Fred Locks

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Fred Locks
Birth name Stafford Elliott
Born 1955
Origin Kingston, Jamaica
Genres Roots reggae
Occupations Singer-songwriter
Years active mid-1960s–present
Labels Jahmikmusic, Grounation, Vulcan, Revelations, Form, Tribesman, Regal, Starlight, Tan Yah, Xterminator, VP
Associated acts The Flames, The Lyrics, Creation Steppers

Fred Locks (b. Stafford Elliott, 1955, Kingston, Jamaica)[1] is a roots reggae singer best known for his mid-1970s single "Black Star Liners" and the album of the same name.

Biography[edit]

Elliott grew up in a strict Catholic home in the Franklin Town area of Kingston, along with eleven brothers and sisters, moving to Eastern Kingston when he was ten. His father and older brother played the guitar; with his older brother accompanying Elliott's early singing efforts. Like many of the Jamaican solo singers of the 1970s, Elliott began his career in the 1960s as part of a vocal harmony group, in his case a group he formed in secondary school, The Flames,[2] and in 1966 The Lyrics, who recorded for Coxsone Dodd in the late 1960s, with tracks such as "A Get It", "Girls Like Dirt", and "Hear What The Old Man Say".[3][4] They later moved on to Vincent Chin's Randy's setup, recording "Give Thanks", "East to the Right", and a cover of Simon & Garfunkel's "Bridge Over Troubled Water", also working with Lee "Scratch" Perry,[2] and released the self-financed "Sing A Long" in 1971 on their own Lyric label.[1] Disillusioned by the financial side of the Jamaican music industry, Elliott immersed himself in the Rastafarian faith, living on the beach at Harbour View. Elliott allowed his locks to grow to a great length, giving rise to his nickname of 'Fred Locks'.[3] During his time living on the beach, he continued to write songs, one of which, "Black Star Liners", written with Owen Goode and referring to Marcus Garvey's shipping line (Black Star Line) intended to transport black Americans to Africa as part of the Back-to-Africa movement, came to the attention of producer and Twelve Tribes member Hugh Boothe.[4] Boothe persuaded Locks to record the song, and it was released in 1975 on the Jahmikmusic label in Jamaica, and on Grounation in the United Kingdom, propelling Locks to cult status.[3] This was followed up by "The Last Days", which had a lesser impact.[2] Grounation offshoot Vulcan issued the debut album Black Star Liner/True Rastaman in 1976, an album that has remained popular with roots reggae audiences ever since, with the title track regarded as a roots anthem.[1]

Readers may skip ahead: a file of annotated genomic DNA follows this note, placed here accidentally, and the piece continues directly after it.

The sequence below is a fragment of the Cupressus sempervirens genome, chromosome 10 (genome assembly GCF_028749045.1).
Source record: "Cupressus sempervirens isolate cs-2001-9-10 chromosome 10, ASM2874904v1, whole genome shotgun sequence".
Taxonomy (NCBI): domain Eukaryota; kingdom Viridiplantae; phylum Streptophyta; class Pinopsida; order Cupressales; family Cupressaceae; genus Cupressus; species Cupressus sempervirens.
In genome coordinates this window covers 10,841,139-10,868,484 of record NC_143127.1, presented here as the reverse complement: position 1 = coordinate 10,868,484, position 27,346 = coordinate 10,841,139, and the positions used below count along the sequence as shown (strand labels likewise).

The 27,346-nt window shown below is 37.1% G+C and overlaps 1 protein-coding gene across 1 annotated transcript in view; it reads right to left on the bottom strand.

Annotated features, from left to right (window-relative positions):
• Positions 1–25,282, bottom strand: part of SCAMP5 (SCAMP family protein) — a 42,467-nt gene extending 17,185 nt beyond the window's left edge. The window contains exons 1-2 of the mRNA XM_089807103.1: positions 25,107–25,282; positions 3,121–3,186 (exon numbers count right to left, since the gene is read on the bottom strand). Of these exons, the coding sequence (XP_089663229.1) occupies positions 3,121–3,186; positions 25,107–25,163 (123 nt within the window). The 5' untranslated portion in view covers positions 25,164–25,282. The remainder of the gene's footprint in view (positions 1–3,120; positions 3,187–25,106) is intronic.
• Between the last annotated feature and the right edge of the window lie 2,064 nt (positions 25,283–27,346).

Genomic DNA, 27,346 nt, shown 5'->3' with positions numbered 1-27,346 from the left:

In the late 1970s, Elliott was also a member of the vocal trio Creation Steppers, along with Eric Griffiths and Willy Stepper, releasing records in Jamaica on their own Star of The East label, and having a hit in Jamaica with "Stormy Night".[3] In 1980, the trio travelled to the UK for a small tour, and began an association with London-based sound system operator and producer Lloyd Coxsone, who released a number of singles by the group, and also some Fred Locks solo records.[3] These were collected on the album Love and only Love in 1982.

In 1982, Locks married an American woman and moved to the United States, recording only sporadically until the mid-1990s, when he recorded an album, Culturally, for Phillip Smart. followed by albums on Philip "Fatis" Burrell's Xterminator label and on VP.

Album discography[edit]

  • Black Star Liners/True Rastaman (1976) Vulcan
  • Nebuchadnezzar, King Of Babylon (1980) Revelations (also issued as Love and Harmony (1980) on Form, with different track order) (Fred Locks & The Steppers)
  • Love and Only Love (1982) Tribesman/Regal (Fred Locks & The Creation Steppers)
  • Culturally (1995) Starlight/Tan Yah
  • Never Give Up (1998) Xterminator
  • Missing Link (2000) VP
  • Glorify The Lord (2008) Cousins
  • Music Is My Calling (2012) Irie Sounds International
  • Reggae Legends (4 CD Box Set Containing 4 Albums : Black Star Liner,Black Star Liner In Dub,Love And Only Love,The Missing Link 2012)

References[edit]

  1. ^ a b c Barrow, Steve; Dalton, Peter (1997). Reggae: The Rough Guide. Rough Guides. ISBN 1-85828-247-0. 
  2. ^ a b c Peter I (May 2004). "Coming In The Harbour: Interview With Fred Locks". reggae-vibes.com. Retrieved 2 March 2008. 
  3. ^ a b c d e Larkin, Colin (1998). The Virgin Encyclopedia of Reggae. Virgin Books. ISBN 0-7535-0242-9. 
  4. ^ a b Campbell, Howard (2012) "Black Star Liner - Fred Locks recalls tribute to Garvey", Jamaica Observer, 17 August 2012, retrieved 1 September 2012